I encountered the reading from Kreeft first this morning and knew it would be part of these thoughts. It hits the basic thought I have about ministry and evangelism – it is not about appealing to logic and reason – it is about loving people.
Kreeft mentions Jesus allowing Judas to embrace him, and one can think of the deacon Stephen, loving the people who were torturing and stoning him. The stories of such saints are easy to find, even if they are hard to understand how people can love so completely!
Loving like this is hard, it requires sacrifice, It requires humility, it requires all the things that 1 Corinthians 13 discusses.
But then I came across Pope Benedict’s (aka Joseph Ratzinger) words, and the idea of how we can love others appears – we love them because we are united in Jesus. The death and resurrection of Christ, the purest love ever seen in history, unites us in a way that nothing else can. At the cross, we all have died to sin and been raised, without that sins eternal stain. All that was there to not love about another person has been done away with, all that remains of it is a shadow.
In the resurrection, we not only see the power of love, we are enveloped by it, transformed by it, we are united to it, united to the God who is love.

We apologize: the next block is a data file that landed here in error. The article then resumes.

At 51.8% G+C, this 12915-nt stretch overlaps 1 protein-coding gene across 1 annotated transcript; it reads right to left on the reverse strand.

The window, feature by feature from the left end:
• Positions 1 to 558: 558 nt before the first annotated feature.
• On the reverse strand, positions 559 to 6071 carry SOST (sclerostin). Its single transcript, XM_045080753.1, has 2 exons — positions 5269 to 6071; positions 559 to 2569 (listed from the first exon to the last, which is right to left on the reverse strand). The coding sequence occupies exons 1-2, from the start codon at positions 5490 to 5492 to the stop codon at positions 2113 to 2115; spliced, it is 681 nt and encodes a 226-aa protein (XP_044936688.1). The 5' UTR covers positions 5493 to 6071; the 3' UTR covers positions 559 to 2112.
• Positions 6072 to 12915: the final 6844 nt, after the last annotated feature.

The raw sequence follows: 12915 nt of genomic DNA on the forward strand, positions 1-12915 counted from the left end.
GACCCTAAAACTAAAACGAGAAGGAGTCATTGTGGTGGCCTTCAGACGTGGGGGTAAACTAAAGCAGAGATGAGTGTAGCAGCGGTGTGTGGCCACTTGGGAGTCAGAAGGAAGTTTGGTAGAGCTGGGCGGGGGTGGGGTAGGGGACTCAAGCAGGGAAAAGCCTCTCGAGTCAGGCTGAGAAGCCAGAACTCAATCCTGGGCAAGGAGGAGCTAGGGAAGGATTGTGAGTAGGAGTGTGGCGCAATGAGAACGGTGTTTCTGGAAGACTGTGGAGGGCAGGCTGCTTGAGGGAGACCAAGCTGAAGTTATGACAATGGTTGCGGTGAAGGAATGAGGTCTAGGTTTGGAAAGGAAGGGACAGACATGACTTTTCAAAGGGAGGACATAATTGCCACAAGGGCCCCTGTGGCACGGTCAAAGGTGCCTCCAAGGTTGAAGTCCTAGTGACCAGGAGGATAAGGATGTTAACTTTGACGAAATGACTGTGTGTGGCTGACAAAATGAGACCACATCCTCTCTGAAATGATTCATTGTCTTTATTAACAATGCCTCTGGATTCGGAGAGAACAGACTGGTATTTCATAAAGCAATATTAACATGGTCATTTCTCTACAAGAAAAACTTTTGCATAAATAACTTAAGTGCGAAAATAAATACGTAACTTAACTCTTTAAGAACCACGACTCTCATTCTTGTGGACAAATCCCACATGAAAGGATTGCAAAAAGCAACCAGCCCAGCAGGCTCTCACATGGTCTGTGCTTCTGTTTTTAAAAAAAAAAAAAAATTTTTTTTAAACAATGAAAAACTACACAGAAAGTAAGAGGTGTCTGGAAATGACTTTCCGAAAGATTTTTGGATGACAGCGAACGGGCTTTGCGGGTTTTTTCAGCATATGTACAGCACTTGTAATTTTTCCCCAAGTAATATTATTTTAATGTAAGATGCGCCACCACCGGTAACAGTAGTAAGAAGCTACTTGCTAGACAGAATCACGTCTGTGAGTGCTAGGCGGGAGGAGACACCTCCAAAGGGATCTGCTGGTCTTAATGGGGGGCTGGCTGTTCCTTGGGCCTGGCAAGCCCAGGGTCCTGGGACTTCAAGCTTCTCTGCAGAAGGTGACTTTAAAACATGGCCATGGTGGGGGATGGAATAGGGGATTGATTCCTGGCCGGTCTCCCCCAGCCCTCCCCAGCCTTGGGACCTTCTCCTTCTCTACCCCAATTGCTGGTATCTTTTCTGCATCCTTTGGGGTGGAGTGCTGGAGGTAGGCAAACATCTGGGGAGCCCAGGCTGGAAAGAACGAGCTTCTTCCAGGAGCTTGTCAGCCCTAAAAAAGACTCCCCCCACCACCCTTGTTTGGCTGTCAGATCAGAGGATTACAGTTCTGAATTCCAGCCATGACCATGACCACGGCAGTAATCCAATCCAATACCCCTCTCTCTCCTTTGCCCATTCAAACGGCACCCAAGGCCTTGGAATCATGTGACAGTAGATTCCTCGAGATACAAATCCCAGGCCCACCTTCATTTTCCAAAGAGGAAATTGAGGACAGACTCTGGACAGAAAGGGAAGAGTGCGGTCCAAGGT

And therefore, unity is possible.
Therefore, there is hope.
You want to know how to remain strong in this time, know God loves you, then ask Him to help you love others.
It makes all the difference.
Lord, help us revel in Your love, help us soak it in, to the extent that loving others is a natural inclination. † Amen!
Joseph Ratzinger, The Feast of Faith: Approaches to a Theology of the Liturgy, trans. Graham Harrison (San Francisco: Ignatius Press, 1986), 131.
Peter Kreeft, The God Who Loves You (San Francisco: Ignatius Press, 2004), 133.
Devotional Thought of the Day:
20 “Look! I stand at the door and knock. If you hear my voice and open the door, I will come in, and we will share a meal together as friends. Revelation 3:20 (NLT2)
117 Thus you see how God wants us to pray to him for everything that affects our bodily welfare and directs us to seek and expect help from no one but him.
118 But this petition he has put last, for if we are to be protected and delivered from all evil, his name must first be hallowed in us, his kingdom come among us, and his will be done. Then he will preserve us from sin and shame and from everything else that harms or injures us.